Thursday, June 12, 2008

A vestige of my past life

During spiritual direction, I said that I somehow got the idea that the farther we are along our Christian path, the less likely we are to experience emotional pain and suffering. In other words, as we grow less attached to the world around us, and more attached to God, we should hurt less.

Where, dear reader, did I get this idea? There is nothing in the scriptures that promises that. In fact, it is basically the opposite. 'Pick up your cross daily' is not a promise that being a Christian will be a walk in the park.

And for me, it goes further. Somewhere in my head, I began to equate pain and suffering (especially emotional pain) with....sin.

I realize that when I am in pain, when I am suffering, I start looking around for a sin to blame. (And unlike Job, I usually can find something!) I have an underlying belief that I am inevitably the cause of my own suffering, through some sin or other. Not only that, I realize that I have a sense of shame around pain. I want to hide my pain because it is shameful.

Is this my past, new age, theology rearing it's ugly head? Is this the whole 'you draw this energy to yourself' stuff?

I remember when my friend Steve died of a drug overdose several years ago. I was devastated. But I knew that he was with God... off to a better place. I felt like I wasn't 'spiritual' enough if I was experiencing this much pain over his death. Thank God for the priest at the funeral, who preached on Jesus crying with Mary and Martha at Lazarus' grave. I suddenly felt permission to cry, to grieve.

I sometimes try to connect my suffering to that of Jesus, but if I have this underlying idea that I don't have the right to feel pain, it becomes a hollow gesture.

After rereading Job, I realize that I may never understand suffering, but that is ok, too. In the end, Job realized that he would never get it, either.

I need to pray about this.


Anonymous said...

Hi Rachel!
I don't think that you have necessarily dragged some of your New Age past along to this idea...careful reading in the Old Testament will show that this idea was quite common in a certain time. (One of my professors calls it Iron Age Theology- when everything, good or bad, has a clear cause an effect because every single moment of life is directed by God.)

Around the time of the Exiles, the Ancient Israelites started to be a bit more worldly (i.e. as they were dragged across it!) and this forces a theological shift in thinking, culminating in Job. The problem is, unless you really work to sort out and ingest Job, we kind of all like to default to the old cause and effect idea of God. Why?! Because in some twisted way, if sin is the cause of our problems and lack of sin proof of blessing...well, we have found a way around grace again.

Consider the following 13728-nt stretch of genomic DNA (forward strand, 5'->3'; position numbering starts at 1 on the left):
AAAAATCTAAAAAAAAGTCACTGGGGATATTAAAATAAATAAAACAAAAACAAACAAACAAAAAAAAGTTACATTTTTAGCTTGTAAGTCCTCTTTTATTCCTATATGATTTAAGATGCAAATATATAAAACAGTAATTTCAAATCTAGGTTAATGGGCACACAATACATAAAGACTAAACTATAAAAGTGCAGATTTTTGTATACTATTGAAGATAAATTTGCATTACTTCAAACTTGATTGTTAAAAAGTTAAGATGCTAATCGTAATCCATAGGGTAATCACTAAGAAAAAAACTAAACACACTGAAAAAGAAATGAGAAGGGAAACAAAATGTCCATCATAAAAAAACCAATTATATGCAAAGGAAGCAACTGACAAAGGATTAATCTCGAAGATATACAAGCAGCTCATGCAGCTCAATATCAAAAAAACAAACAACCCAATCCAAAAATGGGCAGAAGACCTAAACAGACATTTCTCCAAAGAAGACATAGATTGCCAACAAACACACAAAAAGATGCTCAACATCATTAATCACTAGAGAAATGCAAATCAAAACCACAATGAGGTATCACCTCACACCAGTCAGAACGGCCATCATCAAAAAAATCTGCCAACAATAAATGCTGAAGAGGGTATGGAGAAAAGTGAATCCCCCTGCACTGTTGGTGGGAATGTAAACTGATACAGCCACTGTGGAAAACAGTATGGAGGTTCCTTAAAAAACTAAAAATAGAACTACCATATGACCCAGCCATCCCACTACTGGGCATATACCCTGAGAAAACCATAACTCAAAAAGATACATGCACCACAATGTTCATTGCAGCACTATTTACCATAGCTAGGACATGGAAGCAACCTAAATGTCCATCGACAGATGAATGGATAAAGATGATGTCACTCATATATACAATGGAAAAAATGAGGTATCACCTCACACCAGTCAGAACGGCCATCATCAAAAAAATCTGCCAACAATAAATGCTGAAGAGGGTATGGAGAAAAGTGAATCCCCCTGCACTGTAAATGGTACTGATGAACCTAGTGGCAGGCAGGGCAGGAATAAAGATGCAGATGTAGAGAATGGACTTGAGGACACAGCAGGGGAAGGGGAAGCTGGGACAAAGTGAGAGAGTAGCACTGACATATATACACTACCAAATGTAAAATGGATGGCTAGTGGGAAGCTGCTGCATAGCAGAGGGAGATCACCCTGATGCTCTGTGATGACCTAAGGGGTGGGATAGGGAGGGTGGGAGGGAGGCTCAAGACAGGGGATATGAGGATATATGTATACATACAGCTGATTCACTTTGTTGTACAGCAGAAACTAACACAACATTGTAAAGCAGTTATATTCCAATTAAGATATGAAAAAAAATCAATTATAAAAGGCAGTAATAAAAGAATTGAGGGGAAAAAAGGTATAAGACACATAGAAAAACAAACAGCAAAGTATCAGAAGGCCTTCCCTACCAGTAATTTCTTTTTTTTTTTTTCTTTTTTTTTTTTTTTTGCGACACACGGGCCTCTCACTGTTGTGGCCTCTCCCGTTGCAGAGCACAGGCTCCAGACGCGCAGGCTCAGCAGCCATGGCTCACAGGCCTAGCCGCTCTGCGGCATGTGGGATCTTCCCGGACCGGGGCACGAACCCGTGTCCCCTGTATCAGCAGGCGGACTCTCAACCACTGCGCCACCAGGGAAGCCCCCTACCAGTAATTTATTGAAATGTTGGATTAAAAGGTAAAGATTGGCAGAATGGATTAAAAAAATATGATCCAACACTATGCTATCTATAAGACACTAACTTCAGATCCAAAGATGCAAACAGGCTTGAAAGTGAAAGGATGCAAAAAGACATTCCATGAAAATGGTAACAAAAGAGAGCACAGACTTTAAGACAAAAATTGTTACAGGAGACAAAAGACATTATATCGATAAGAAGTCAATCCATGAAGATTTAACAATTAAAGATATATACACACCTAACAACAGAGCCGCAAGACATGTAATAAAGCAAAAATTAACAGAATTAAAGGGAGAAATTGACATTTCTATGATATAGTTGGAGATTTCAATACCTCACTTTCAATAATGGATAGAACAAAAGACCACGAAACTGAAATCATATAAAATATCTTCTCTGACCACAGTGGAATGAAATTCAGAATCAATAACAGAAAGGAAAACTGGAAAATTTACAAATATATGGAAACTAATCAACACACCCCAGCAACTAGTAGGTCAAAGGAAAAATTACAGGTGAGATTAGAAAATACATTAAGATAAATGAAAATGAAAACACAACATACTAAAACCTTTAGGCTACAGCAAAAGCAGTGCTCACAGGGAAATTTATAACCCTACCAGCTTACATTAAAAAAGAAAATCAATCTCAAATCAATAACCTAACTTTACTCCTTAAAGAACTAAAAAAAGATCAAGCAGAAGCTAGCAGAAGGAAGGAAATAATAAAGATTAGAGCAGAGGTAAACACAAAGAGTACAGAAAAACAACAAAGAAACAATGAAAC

I suppose you can tell this is a bend I've been around more than a few times!!

Much love,

Rachel Nguyen said...

Hey Amy,

I think it is ironic that some of the basic theology of the New Age is a retread of that 'iron age' theology your professor spoke of. It isn't all sweetness and light at all. At the core of it, there is a belief that you have done something or in some way invited the suffering in your life.

This is such a hard concept to shake!

John Michael Keba said...

"In other words, as we grow less attached to the world around us, and more attached to God, we should hurt less."

I just came across this in Annie Dillard's Pilgrim At Tinker Creek: "I am getting used to this planet and to this curious human culture which is as cheerfully enthusiastic as it is cheerfully cruel."

I used to be used to the cheerful cruelty of the world; or rather, I accepted it as a given condition. That indifference has left me as my understanding has grown that the crucifixion of Christ for our sins has never stopped. The smiling anchorman, eagerly passing on his station's "scoop" of the latest mass tragedy fills me with disgust and despair now, when once I never noticed him.

As for us moving past the Iron Age "cause and effect" God, we still reap what we sow: We have simply learned that Divine Providence makes use of random events, too. The God as Elmer Fudd analogy comes to mind.